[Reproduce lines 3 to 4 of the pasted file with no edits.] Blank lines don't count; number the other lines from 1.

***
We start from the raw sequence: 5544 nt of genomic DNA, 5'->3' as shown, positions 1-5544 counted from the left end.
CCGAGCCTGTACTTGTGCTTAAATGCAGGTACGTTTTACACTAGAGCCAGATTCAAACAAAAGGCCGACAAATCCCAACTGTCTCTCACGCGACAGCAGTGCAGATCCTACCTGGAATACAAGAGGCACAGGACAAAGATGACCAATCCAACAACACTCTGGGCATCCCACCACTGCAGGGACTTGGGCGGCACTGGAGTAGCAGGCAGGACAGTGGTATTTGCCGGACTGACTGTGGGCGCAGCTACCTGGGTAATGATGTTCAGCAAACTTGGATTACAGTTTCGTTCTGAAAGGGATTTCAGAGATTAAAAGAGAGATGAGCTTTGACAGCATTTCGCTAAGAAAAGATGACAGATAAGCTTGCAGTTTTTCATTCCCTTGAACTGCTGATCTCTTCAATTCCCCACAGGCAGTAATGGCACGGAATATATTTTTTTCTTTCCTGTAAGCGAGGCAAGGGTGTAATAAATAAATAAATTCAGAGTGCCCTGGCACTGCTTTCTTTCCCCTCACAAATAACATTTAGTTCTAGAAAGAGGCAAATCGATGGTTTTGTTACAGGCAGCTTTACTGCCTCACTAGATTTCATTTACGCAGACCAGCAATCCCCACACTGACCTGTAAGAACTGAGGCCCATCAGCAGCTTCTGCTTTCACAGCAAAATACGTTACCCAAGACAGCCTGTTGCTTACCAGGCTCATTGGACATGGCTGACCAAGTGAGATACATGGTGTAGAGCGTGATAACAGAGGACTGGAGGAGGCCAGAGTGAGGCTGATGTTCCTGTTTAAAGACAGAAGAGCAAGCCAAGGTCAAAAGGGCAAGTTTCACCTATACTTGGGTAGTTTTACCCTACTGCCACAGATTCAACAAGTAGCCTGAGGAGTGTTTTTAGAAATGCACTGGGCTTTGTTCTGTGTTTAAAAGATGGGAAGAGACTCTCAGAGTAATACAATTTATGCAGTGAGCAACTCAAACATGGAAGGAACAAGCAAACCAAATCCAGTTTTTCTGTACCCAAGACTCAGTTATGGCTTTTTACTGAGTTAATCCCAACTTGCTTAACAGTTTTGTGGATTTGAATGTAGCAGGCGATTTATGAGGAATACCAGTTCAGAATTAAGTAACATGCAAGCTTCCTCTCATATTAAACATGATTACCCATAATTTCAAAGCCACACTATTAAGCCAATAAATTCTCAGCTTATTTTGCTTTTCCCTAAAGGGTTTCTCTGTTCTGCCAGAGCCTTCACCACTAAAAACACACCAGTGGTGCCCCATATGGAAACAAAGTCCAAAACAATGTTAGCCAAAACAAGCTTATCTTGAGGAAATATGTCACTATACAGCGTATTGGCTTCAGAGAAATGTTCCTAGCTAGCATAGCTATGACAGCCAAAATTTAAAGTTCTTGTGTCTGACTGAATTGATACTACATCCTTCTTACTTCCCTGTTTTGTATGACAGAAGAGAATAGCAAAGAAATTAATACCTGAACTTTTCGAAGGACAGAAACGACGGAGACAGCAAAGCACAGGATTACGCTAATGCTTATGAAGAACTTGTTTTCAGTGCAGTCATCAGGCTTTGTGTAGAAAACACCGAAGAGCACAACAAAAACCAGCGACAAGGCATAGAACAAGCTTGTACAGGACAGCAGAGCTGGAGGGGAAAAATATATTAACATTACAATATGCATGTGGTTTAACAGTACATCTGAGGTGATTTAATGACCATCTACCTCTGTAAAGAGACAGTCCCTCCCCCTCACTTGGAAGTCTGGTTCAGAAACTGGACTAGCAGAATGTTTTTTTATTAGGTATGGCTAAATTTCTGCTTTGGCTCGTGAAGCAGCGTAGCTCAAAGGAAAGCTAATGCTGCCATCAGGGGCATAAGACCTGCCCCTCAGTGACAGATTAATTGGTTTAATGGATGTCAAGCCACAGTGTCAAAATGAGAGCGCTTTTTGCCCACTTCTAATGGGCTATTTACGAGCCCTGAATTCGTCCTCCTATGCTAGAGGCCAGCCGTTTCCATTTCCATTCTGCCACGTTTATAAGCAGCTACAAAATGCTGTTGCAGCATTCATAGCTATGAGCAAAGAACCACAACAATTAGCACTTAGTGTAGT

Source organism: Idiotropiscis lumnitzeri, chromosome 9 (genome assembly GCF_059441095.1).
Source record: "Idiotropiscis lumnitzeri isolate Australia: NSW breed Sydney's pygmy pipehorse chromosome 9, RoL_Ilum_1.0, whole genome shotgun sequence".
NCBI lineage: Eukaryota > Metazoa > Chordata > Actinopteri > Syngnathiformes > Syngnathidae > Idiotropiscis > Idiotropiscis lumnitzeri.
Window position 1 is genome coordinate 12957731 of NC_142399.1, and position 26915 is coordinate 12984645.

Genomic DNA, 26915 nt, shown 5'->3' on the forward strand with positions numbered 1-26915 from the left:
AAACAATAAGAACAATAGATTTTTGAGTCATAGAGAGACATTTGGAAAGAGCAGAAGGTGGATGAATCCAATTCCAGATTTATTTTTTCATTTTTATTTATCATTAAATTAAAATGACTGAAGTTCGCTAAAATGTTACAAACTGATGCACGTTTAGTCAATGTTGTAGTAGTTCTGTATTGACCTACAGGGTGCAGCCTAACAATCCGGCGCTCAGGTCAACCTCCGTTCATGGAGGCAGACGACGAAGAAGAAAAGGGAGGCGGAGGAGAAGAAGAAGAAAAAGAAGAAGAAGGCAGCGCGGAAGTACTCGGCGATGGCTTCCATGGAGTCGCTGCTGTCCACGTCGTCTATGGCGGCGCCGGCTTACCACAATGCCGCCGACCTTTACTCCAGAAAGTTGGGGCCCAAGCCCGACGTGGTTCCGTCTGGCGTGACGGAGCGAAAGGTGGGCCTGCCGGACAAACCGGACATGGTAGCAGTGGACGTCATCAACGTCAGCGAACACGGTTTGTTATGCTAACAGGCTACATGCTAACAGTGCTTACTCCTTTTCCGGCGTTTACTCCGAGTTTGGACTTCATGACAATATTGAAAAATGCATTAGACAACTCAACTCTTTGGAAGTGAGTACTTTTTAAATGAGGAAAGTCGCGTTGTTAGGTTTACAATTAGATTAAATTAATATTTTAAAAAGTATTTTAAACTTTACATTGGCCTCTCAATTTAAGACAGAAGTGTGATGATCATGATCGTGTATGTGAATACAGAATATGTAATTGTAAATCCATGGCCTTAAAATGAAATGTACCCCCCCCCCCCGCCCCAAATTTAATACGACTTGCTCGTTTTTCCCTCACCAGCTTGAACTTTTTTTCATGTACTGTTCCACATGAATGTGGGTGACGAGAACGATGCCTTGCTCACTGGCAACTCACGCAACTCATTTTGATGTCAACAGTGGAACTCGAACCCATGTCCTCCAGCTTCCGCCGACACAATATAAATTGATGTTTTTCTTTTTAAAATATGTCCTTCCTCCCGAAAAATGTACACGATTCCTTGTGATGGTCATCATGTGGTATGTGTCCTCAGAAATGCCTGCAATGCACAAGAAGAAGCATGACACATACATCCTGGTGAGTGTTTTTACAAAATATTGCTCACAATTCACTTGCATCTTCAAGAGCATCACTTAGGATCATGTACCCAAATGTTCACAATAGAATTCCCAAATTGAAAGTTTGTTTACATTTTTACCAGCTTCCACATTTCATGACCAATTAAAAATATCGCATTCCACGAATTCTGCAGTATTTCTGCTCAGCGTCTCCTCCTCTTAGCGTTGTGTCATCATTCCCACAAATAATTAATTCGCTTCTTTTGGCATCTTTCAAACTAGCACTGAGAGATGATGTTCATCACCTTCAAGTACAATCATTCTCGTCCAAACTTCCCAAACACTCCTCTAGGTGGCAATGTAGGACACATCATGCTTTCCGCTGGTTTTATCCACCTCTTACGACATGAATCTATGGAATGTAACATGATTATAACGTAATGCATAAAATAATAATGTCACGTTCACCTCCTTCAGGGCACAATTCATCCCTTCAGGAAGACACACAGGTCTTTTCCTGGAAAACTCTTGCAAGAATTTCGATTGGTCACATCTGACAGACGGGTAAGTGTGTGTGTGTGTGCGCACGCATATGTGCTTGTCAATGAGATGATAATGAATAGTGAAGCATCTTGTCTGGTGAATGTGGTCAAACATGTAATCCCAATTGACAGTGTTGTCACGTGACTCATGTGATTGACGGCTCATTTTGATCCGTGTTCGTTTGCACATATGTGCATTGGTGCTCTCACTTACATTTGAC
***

Source organism: Idiotropiscis lumnitzeri, chromosome 9 (genome assembly GCF_059441095.1).
Source record: "Idiotropiscis lumnitzeri isolate Australia: NSW breed Sydney's pygmy pipehorse chromosome 9, RoL_Ilum_1.0, whole genome shotgun sequence".